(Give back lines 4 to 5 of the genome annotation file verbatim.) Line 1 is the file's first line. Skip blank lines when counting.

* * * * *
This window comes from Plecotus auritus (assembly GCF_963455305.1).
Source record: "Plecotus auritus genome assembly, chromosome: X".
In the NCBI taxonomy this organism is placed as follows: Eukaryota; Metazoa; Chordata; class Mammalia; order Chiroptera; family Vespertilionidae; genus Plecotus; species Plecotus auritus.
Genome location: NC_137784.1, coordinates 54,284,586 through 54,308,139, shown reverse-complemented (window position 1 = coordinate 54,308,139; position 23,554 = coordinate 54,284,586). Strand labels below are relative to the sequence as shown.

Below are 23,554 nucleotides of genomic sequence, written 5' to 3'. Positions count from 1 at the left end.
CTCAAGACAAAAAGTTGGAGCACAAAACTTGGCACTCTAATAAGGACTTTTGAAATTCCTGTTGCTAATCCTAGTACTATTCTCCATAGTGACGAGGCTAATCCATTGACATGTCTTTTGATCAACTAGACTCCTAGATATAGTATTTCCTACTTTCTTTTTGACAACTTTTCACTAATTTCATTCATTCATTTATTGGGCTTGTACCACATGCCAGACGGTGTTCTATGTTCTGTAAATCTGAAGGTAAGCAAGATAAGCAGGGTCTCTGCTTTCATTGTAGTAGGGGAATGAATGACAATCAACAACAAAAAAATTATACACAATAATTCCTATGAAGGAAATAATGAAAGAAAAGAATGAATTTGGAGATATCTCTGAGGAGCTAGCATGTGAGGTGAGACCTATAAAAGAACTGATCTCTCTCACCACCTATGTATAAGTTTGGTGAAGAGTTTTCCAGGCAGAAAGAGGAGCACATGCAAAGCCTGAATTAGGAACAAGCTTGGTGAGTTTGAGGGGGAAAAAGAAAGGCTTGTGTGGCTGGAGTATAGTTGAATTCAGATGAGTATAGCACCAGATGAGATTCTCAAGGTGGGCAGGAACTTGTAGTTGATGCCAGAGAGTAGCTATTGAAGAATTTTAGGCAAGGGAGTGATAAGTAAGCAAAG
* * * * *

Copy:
Genome location: NC_137784.1, coordinates 54,284,586 through 54,308,139, shown reverse-complemented (window position 1 = coordinate 54,308,139; position 23,554 = coordinate 54,284,586). Strand labels below are relative to the sequence as shown.

Below are 23,554 nucleotides of genomic sequence, written 5' to 3'. Positions count from 1 at the left end.